• 5 days/week of moderate intensity exercise –or-
        • 3 days/week of vigorous intensity exercise –or-
        • 3-5 days/week of combination moderate and vigorousintensity
      • Intensity
          • Train, don’t strain. “No pain, no gain” is not the guideline for most to follow!
          • Ways to measure:
            • Rating of Perceived Exertion (RPE) – Subjective Measurement
              • Scale ranging from 6-20
              • 6 = no work at all; just sitting in place , 20 = extremely difficult; absolute maximum
              • “Talk Test” – at 13-14 RPE you can talk normally, 15 and above – cannot carry on conversation
            • % Age predicted heart rate max (% HRMAX) – Objective Measurement
              • = HRMAX x %desired , HRMAX= 220 – Age
              • Example: 30 y/o at 70% HRMAX → (220-30) x 0.7 = 133 bpm
                • MODERATE Intensity = 64-76% HRMAX; 12-13 RPE
                • VIGOROUS Intensity = 77-95% HRMAX; 14-17 RPE
exercise cardiorespiratory cont
EXERCISE – Cardiorespiratory (cont.)
      • Time (aka Duration)
        • 20-60 minutes
        • Can be 10+ min bouts that accumulate through the day
        • Low intensity? - Longer duration, e.g., 30+ minutes
        • Higher intensity? - Shorter duration, e.g., ≤ 20 minutes
      • Type (aka Mode)
        • Type of exercise/activity matched to fitness component
        • Cycle, swim, kickboxing, calisthenics, yoga, etc.
      • Progression
        • Advancing any component of the FITT framework—change one at a time!
        • Changes should be made gradually, avoiding large increases
exercise resistance training
EXERCISE – Resistance Training
      • Frequency
        • 2-3 days/week, training each major muscle group
        • Rest muscle group at least 48 hours between sessions
        • Major Muscle Groups:

Chest Back Shoulders

Arms Stomach Glutes(Buttocks)

Thighs Calves

      • Intensity
        • Train, don’t strain. “No pain, no gain” is not the guideline for most to follow!
        • 8-12 reps at 60-80% of the maximum amount of weight you can lift
        • Older individuals or poorly conditioned should begin at 10-15 reps at a lower percent of maximum
exercise resistance training1
EXERCISE – Resistance Training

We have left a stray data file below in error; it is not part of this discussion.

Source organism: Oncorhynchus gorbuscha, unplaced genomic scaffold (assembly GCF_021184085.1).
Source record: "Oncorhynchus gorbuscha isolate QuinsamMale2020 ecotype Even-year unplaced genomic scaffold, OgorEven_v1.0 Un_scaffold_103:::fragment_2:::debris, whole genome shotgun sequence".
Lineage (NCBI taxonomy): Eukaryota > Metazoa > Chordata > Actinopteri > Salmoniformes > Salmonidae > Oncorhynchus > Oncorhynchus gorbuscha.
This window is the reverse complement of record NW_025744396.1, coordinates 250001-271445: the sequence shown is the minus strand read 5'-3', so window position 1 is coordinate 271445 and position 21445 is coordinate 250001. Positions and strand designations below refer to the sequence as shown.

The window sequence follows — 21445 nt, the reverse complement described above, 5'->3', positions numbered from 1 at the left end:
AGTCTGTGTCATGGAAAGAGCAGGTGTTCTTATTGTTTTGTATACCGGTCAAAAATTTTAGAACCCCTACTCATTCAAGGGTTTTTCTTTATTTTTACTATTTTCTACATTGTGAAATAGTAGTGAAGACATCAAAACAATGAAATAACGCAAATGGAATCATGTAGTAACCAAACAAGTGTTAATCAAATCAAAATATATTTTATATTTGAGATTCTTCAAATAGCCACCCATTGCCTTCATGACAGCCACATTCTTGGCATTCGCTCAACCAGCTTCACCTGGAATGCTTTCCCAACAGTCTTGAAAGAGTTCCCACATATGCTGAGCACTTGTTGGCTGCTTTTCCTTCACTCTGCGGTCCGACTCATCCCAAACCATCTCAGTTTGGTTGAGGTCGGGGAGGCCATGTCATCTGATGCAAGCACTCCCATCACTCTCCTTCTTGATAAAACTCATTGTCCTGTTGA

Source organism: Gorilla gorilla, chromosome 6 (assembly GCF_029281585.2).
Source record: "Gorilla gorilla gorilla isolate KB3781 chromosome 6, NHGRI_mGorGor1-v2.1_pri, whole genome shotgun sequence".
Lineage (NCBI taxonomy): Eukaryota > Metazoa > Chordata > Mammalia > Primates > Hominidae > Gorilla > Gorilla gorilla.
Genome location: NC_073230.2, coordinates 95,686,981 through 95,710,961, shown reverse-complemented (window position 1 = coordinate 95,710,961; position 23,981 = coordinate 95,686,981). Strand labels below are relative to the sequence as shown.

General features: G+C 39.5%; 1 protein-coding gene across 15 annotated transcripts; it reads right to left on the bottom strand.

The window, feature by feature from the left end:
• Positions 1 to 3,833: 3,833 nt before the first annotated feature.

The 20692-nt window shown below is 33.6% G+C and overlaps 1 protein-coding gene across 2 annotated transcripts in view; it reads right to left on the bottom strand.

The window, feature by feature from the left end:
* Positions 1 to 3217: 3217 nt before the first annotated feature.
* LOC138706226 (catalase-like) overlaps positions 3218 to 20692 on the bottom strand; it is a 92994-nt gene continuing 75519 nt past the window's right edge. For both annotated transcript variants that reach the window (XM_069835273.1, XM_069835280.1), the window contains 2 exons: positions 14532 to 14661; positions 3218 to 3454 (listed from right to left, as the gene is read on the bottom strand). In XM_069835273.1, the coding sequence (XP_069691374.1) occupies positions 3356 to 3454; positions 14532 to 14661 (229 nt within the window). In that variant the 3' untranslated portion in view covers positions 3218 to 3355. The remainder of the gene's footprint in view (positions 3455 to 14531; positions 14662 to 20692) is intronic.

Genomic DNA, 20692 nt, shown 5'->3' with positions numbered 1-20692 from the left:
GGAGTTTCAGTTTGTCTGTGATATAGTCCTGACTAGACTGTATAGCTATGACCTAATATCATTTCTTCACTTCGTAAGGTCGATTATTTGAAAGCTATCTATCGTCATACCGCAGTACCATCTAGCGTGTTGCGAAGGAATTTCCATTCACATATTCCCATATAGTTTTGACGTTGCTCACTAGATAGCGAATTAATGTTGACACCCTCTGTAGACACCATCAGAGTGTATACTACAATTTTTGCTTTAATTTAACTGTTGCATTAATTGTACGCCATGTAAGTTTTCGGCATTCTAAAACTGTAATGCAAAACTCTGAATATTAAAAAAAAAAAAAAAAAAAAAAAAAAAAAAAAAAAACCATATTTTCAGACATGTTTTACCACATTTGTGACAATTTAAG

• Time (aka Duration)
      • Moderate rate of 3 seconds up (concentric), 3 seconds down (eccentric)
      • 2-4 sets per muscle group
      • ~2-3 minutes between sets (multi-joint), ~1-2 min (single joint),
      • ≤ 1 hour to complete program
    • Type (aka Mode)
      • Free weights, machines, bands, calisthenics, etc.
      • 8-10 exercises that address major muscle groups of the whole body
      • Work larger muscle groups before smaller groups, multi-joint before single-joint
      • Have a menu of a few exercises for different groups; pick a different menu item every few sessions
    • Progression
      • Advance any component of the FITT framework—change one at a time!
      • Changes should be made gradually, avoiding large increases
exercise guidelines
EXERCISE – Guidelines
  • Physical Activity Guidelines
    • CHILDREN & ADOLESCENTS (6-17 y/o):
      • 1 hour or more of physical activity daily
      • Several Bouts of 15 min.
      • Extended periods (periods of two hours or more) of inactivity are discouraged for children, especially during the daytime hours
    • ADULTS (<65 y/o):
      • A minimum of 2.5 hrs. (150min) of moderate-intensity aerobic activity a week
      • Muscle-strengthening activity on 2 or more days a week – targeting all major muscle groups
      • Same recommendations as adults, granted their abilities and conditions allow
      • Balance exercises may be warranted if risk of falling present
  • Reversibility Principle – use it or lose it! Decreased function apparent in 1-2 weeks